Sheppard Pratt's announcement of plans to purchase a residence in Ruxton, near our flagship campus in Towson, has provoked an uproar from a segment of homeowners in this neighborhood. The residence, which will be licensed as a group home, is designed as a transitional living setting for adults who have been treated on a voluntary basis for one to two months at Sheppard Pratt's main facility for conditions such as serious depression and severe anxiety. The "not in my backyard" response from some community members reflects misconceptions and fears about mental illness and its treatments.

These issues raise larger public policy questions and reach to the core of the responsibilities of institutions such as Sheppard Pratt. In our hospital and community rehabilitation programs, we treat individuals from all walks of life — adults and children — most often with a short hospital stay and then ongoing care in the community. Through our system, we operate more than 100 group homes and other community residences safely in many neighborhoods throughout the state. Psychiatric treatment is effective, but individuals with these conditions often require months to recover and resume their lives in the community.

Clearly, federal, state and local laws allow for these homes. The laws were created because, unfortunately, people with disabilities have historically not had guaranteed access to community living. And moreover, a groundswell of evidence supports the therapeutic efficacy of community residences. Those facts are indisputable.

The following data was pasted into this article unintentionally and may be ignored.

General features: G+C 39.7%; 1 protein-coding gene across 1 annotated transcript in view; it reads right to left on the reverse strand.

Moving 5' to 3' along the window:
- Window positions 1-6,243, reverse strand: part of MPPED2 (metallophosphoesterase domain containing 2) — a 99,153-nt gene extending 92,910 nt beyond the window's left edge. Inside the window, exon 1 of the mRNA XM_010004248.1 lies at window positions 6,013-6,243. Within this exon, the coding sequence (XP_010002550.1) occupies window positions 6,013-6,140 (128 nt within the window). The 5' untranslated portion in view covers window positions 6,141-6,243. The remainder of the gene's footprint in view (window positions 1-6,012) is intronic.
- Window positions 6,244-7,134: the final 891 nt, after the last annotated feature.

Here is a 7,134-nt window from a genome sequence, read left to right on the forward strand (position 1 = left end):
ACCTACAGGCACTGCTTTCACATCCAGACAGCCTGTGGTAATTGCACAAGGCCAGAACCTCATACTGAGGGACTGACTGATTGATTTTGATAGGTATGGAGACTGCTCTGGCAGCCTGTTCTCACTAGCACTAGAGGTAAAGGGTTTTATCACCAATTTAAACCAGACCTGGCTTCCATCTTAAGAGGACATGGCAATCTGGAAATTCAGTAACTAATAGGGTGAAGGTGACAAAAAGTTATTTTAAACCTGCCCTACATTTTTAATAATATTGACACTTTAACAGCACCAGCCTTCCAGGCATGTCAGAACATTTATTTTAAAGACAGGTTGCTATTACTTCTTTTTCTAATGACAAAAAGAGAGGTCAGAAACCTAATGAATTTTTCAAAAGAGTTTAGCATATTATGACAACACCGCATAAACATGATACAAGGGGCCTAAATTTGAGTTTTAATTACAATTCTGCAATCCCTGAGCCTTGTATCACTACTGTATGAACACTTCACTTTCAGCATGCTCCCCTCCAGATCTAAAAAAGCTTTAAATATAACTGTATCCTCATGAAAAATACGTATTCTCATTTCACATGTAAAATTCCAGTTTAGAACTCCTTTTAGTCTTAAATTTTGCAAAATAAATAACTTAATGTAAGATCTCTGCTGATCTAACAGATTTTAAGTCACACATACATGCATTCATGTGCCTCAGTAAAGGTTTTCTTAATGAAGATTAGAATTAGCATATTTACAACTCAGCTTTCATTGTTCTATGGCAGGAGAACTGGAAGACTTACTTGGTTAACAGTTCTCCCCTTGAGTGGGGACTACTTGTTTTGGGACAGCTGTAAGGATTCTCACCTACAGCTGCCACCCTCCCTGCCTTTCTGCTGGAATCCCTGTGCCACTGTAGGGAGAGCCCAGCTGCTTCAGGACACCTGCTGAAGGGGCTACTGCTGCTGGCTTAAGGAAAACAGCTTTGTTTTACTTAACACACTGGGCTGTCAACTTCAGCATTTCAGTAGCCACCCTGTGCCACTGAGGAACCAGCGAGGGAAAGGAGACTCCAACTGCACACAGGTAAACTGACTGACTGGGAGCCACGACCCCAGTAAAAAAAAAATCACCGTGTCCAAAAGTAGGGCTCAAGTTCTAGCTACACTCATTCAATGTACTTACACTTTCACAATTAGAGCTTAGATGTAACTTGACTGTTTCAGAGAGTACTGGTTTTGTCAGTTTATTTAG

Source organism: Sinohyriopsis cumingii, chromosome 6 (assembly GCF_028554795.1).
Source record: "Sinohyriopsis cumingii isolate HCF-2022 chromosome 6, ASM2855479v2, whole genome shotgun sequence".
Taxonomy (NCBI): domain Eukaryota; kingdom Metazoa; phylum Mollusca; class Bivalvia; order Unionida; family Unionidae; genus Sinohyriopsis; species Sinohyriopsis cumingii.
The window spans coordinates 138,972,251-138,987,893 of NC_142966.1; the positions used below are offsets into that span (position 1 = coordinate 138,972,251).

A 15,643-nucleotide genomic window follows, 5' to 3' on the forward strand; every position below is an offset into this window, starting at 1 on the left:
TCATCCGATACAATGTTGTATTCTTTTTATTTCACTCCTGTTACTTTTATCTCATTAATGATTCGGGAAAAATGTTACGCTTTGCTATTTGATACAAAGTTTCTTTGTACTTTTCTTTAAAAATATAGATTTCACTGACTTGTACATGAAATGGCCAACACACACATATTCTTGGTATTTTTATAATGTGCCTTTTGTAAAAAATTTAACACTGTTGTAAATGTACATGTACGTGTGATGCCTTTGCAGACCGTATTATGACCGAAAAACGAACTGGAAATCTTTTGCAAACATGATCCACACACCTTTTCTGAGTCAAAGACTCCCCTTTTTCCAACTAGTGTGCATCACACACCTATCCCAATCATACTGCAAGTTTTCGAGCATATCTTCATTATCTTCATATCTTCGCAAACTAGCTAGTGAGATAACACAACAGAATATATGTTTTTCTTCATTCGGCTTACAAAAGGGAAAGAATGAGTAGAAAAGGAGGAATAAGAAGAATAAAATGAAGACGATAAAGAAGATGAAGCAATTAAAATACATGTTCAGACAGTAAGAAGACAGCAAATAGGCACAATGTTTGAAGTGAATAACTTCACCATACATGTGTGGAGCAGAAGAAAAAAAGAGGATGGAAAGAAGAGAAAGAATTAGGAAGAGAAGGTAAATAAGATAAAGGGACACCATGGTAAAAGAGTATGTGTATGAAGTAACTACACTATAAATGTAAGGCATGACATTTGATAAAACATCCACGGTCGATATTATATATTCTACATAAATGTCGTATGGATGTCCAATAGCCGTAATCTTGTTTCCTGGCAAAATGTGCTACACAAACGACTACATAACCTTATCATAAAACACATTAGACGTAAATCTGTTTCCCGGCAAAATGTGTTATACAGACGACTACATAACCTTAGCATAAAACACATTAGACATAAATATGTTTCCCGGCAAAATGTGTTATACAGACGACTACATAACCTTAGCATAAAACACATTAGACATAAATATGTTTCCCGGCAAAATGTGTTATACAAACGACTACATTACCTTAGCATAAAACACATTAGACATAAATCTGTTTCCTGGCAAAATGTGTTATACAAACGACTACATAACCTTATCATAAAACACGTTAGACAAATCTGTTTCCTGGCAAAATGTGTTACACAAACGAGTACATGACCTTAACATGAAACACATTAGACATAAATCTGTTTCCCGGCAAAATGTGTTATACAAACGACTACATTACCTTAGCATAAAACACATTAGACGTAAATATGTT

If some neighbors feel that their quality of life is threatened by the existence of a supervised therapeutic group residence, in what other neighborhoods should such a residence be located? Do these neighbors feel that all of the group homes across the state should close and that people with psychiatric disabilities should not have access to community living? Should we reopen the long-stay state-run psychiatric hospitals? Are there truly neighborhoods that should be considered exempt from the federal laws governing fair housing that provide for such homes in all communities? We think not.

Example after example has proven that after initial protests, with dialogue and outreach and then the establishment of the residence, neighbors become neighbors again and are able to work together to ensure the comfort and safety of everyone in the community. Independent studies have shown that property values do not diminish in those communities with the establishment of group homes.

In the case at hand in our immediate community, all is not lost. A number of residents have contacted us privately and said that they are embarrassed by the attitudes, behavior and plans of some of their neighbors to fund and mount a harassment campaign. They are supportive of our plans. We have pledged to work with both segments of neighbors in open, respectful dialogue as this project moves forward.

Central to Sheppard Pratt's longstanding mission is to provide access to behavioral health services to individuals, families and communities. And corollary to that is our responsibility to reduce stigma. We have before us a teachable moment. We can educate families who claim to be afraid for the safety of the community that they have the opportunity to teach their children tolerance and inclusion. This situation presents an opportunity for them to learn that people with mental illness or a history of mental illness can often be the best neighbors.

Our founder, Moses Sheppard, said, "meet a need that otherwise would not be met." Our patients come from every community — rich and poor. Many families, if not most, at some point experience the consequence of a mental illness. It is not "us" versus "them." We are all in this together.

Dr. Steven S. Sharfstein is president and CEO of Sheppard Pratt Health System. His email is XX.